If i understand it right, then this piece of music has the highest Kolmogorov complexity for his class (being a piano piece of a given length):

    • Yrogirg says:

      Its Kolmogorov complexity is indeed very low. It is based on Costas arrays for which there are algorithms to generate. Indeed in the video such an algorithm is given: 1*3=3, 3*3= 9, 9*3=27 …

      The 88-length array mentioned can be generated by a single Haskell string:

      map (\x -> mod (3^x) 89) [1..88]

      Which compresses the information of


      There is a small program to generate it, hence the complexity is low.

      • Giampiero Campa says:

        I see, thanks.

        Then the claim of this being completely “pattern free” is not true. Then it is probably the case that the way in which we humans process (look for patterns) in sounds must be based on a fixed mechanism (something like a FSM) looking for distance between notes. In other words we look only for very specific patterns and can’t use “mod” but only simpler functions based on the difference between notes … not sure, just thinking out loud.

        I’d be curious to see the Kolmogorov complexity of a piece by e.g. Bach though.

      • John Baez says:

        Giampiero Campa wrote:

        I’d be curious to see the Kolmogorov complexity of a piece by e.g. Bach though.

        If you’ve been reading this thread I guess you know that Kolmogorov complexity is uncomputable, in general, and nobody can prove anything has a Kolmogorov complexity exceeding a few thousand bytes or so. What we can do is compute upper bounds: we can have a contest to see who can write the shortest program to print out a Bach fugue (in some standard format), and the winner will count as an upper bound. But we may never know the shortest program that works—and if the actual Kolmogorov complexity of the piece exceeds the complexity barrier, we know we’ll never know what it is.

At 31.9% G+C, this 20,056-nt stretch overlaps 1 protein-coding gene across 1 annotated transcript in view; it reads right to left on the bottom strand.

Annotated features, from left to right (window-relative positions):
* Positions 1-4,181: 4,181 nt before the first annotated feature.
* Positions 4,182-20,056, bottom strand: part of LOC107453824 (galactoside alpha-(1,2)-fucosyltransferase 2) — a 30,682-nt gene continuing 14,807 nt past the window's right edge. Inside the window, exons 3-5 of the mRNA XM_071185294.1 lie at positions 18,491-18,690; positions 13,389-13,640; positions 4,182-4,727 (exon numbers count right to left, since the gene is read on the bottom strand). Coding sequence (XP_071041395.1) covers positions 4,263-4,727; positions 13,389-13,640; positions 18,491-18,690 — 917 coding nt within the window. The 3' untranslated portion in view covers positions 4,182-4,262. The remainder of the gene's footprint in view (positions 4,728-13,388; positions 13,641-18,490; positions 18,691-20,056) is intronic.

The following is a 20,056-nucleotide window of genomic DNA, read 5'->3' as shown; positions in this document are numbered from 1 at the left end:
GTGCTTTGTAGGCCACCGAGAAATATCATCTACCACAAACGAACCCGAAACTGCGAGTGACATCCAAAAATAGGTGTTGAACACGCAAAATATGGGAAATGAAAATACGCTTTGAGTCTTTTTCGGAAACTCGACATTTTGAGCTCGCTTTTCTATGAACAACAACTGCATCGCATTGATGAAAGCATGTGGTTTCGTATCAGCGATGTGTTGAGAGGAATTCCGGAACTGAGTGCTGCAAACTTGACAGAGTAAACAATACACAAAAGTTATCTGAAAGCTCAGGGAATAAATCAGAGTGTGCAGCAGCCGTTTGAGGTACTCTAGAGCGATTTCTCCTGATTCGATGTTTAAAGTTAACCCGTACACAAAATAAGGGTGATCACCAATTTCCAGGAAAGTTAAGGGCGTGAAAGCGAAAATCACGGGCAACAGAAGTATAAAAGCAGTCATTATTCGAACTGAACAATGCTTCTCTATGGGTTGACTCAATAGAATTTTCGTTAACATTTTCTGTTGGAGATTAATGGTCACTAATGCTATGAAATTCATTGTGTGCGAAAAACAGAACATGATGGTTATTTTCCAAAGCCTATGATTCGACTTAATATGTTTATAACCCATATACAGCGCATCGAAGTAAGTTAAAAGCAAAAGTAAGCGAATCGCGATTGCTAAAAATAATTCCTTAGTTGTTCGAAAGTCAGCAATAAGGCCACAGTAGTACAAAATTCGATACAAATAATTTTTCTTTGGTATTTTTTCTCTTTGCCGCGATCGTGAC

So, the fun thing would be to have a contest.

  21. Thus, if O’Rear’s work is correct, we can only determine BB(1919) if we can determine whether ZF set theory is consistent or not. We cannot do this using ZF set theory—unless we find an inconsistency in ZF set theory.

    For details, see:

    • Stefan O’Rear, A Turing machine Metamath verifier, Metamath, 15 May 2016.

    I haven’t checked his work, but it’s available on GitHub.

    What’s the point of all this? At present, it’s mainly just a game. However, it should have some interesting implications. It should, for example, help us better locate the ‘complexity barrier’.

    I explained that idea here:

    • John Baez, The complexity barrier, Azimuth, 28 October 2011.

You can use Markdown or HTML in your comments. You can also use LaTeX, like this: $latex E = m c^2 $. The word 'latex' comes right after the first dollar sign, with a space after it.

Fill in your details below or click an icon to log in: Logo

You are commenting using your account. Log Out /  Change )

Twitter picture

You are commenting using your Twitter account. Log Out /  Change )

Facebook photo

You are commenting using your Facebook account. Log Out /  Change )

Connecting to %s

This site uses Akismet to reduce spam. Learn how your comment data is processed.